Look, if they can't get it done, others will try to fill the void. We will organize and march on Albany, if that is what it takes. We need GLBT leadership that will stand firm and stand up to wimpy politicians who have only their best interests in mind - not that of a key constituency that got them elected.
Outspoken activist Stephen Bennett has officially failed as an "ex-gay" spokesman and has finally found a real job. I can only guess that the foundering economy caught up to him and forced this media-seeking stage horse to discover Monster.com. We wish him luck in his exciting, new real estate career and suggest that his big hair go condo.
The world is a better place today, now that Bennett has moved on. We can only hope that cutbacks at Focus on the Family extend to its failed Love Won Out program, so Melissa Fryrear can get a real job at McDonalds and finally get a date with her beloved redhead - Ronald.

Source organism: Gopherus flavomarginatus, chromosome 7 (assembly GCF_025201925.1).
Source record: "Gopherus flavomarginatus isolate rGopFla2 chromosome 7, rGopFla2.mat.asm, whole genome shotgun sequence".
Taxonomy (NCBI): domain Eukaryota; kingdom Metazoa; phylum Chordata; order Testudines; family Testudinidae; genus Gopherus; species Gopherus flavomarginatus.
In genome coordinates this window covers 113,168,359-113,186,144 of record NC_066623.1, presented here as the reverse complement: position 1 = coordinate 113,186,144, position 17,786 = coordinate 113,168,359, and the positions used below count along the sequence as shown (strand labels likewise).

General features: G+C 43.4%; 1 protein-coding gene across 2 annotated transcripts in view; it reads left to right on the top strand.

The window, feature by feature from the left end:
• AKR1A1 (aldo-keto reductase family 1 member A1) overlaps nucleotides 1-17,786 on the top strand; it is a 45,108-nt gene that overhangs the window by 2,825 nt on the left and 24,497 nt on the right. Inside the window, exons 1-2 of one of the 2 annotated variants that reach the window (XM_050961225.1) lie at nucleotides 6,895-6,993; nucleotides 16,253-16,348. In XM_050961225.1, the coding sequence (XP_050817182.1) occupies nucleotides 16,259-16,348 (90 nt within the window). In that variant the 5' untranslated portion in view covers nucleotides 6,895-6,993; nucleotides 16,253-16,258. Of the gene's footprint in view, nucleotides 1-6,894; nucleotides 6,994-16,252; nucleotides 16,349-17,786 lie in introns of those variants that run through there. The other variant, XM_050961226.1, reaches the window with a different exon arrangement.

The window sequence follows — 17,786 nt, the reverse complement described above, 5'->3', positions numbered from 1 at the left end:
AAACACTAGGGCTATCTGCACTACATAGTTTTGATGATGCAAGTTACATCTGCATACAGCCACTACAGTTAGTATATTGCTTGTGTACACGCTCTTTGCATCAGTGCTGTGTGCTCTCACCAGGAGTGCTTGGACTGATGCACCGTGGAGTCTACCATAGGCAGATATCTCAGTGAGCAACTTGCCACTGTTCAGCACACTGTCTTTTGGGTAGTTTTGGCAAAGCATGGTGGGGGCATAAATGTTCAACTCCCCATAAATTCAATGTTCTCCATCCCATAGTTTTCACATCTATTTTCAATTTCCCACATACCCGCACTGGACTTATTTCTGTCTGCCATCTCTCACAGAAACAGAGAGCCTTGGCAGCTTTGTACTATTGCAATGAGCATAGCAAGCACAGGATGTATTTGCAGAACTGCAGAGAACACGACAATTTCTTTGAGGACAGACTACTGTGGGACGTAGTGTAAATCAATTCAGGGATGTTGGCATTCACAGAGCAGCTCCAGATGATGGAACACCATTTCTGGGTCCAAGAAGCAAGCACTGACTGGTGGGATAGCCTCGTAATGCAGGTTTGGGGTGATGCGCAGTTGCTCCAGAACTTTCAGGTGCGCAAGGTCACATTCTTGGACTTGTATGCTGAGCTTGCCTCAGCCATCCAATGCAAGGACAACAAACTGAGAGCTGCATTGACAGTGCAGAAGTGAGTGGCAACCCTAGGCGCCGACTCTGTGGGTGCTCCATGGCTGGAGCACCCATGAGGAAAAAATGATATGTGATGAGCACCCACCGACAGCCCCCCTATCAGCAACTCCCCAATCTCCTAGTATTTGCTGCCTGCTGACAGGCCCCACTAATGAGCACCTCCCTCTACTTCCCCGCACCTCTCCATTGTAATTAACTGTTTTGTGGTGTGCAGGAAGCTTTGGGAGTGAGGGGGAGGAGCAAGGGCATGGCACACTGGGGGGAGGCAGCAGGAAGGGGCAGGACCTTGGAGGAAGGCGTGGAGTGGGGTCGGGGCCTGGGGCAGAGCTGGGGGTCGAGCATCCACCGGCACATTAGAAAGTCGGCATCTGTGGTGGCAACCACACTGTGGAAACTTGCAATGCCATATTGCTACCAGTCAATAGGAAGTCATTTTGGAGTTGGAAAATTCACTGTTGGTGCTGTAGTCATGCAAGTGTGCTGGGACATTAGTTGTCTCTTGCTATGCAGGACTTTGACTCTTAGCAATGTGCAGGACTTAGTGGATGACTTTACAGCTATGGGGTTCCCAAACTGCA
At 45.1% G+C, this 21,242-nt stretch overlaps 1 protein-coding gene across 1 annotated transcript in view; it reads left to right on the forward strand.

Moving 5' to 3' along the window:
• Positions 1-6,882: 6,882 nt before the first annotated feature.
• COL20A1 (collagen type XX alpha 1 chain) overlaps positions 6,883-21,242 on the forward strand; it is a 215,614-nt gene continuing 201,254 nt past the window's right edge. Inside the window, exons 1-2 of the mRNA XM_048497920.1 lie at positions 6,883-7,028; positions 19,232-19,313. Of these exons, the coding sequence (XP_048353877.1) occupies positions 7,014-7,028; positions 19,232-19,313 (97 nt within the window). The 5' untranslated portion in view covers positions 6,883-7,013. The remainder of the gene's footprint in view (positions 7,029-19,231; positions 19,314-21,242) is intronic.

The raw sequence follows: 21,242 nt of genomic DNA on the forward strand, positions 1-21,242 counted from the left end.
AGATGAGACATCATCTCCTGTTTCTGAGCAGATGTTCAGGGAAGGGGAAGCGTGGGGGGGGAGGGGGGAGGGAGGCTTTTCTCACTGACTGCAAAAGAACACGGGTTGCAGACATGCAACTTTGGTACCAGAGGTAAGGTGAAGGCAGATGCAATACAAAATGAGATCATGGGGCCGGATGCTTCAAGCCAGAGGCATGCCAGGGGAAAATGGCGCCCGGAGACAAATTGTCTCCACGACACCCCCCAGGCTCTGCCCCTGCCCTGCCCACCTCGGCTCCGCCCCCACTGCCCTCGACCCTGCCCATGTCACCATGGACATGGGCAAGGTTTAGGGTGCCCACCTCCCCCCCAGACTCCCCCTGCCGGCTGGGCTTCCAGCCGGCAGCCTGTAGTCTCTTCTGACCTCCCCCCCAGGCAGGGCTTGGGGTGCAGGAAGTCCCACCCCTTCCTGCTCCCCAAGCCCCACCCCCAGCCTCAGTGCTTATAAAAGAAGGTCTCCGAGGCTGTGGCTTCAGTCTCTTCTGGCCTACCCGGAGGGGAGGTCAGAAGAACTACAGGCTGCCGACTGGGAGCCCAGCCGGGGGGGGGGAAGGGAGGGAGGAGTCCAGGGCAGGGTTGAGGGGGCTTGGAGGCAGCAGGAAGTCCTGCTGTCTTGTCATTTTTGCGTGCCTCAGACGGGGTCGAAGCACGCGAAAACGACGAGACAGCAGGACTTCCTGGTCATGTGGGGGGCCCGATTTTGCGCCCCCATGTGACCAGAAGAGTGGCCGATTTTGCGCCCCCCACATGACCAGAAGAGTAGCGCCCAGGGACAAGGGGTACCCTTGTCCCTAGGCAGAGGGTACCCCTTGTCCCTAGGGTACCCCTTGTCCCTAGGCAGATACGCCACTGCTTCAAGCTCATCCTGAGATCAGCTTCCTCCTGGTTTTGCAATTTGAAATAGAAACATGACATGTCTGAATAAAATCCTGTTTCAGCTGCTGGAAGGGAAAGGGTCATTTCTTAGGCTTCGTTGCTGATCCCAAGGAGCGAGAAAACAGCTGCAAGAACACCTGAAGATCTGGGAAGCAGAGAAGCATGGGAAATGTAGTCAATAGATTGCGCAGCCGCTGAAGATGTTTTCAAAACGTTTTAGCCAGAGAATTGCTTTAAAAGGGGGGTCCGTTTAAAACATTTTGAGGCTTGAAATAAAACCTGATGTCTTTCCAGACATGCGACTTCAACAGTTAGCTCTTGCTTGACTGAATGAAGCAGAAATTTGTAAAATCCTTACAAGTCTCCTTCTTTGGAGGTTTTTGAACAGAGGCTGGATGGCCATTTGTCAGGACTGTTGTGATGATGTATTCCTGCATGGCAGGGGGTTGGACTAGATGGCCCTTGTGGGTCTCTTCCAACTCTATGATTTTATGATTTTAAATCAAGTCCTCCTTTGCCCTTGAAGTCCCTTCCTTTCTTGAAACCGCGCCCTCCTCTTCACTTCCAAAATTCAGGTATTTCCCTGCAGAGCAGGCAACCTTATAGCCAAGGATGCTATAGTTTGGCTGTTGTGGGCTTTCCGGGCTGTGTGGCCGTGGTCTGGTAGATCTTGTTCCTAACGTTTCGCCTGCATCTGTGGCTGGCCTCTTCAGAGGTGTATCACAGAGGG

On Sunday, New York Times Columnist Nicholas Kristof discussed religious and cultural extremism in Pakistan, where a new cabinet member, Israr Ullah Zardari, defended the torture-murder of five women and girls who were buried alive (three girls wanted to choose their own husbands, and two women wanted to protect them.) The Times had another article on Monday about an all-girl rock band in Saudi Arabia that is forbidden from playing live concerts because of their gender.
At home, former Arkansas governor and pastor, Mike Huckabee, appeared on ABC's "The View" and said that gay and lesbian equality was not the same as civil rights because homosexuals have not had their skulls cracked and were not hosed down by police. Apparently, he is unaware of the latest FBI hate crime statistics that show bias attacks based on sexual orientation making up 15.5 percent of all reported hate crimes.
In Rome, Pope Benedict XVI is being criticized this week for questioning the usefulness of Interfaith dialogue in a letter he wrote to Italian politician Marcello Pera. What the Pope fails to point out is that thanks to intransigent absolutists, like the pontiff, finding common ground is nearly impossible.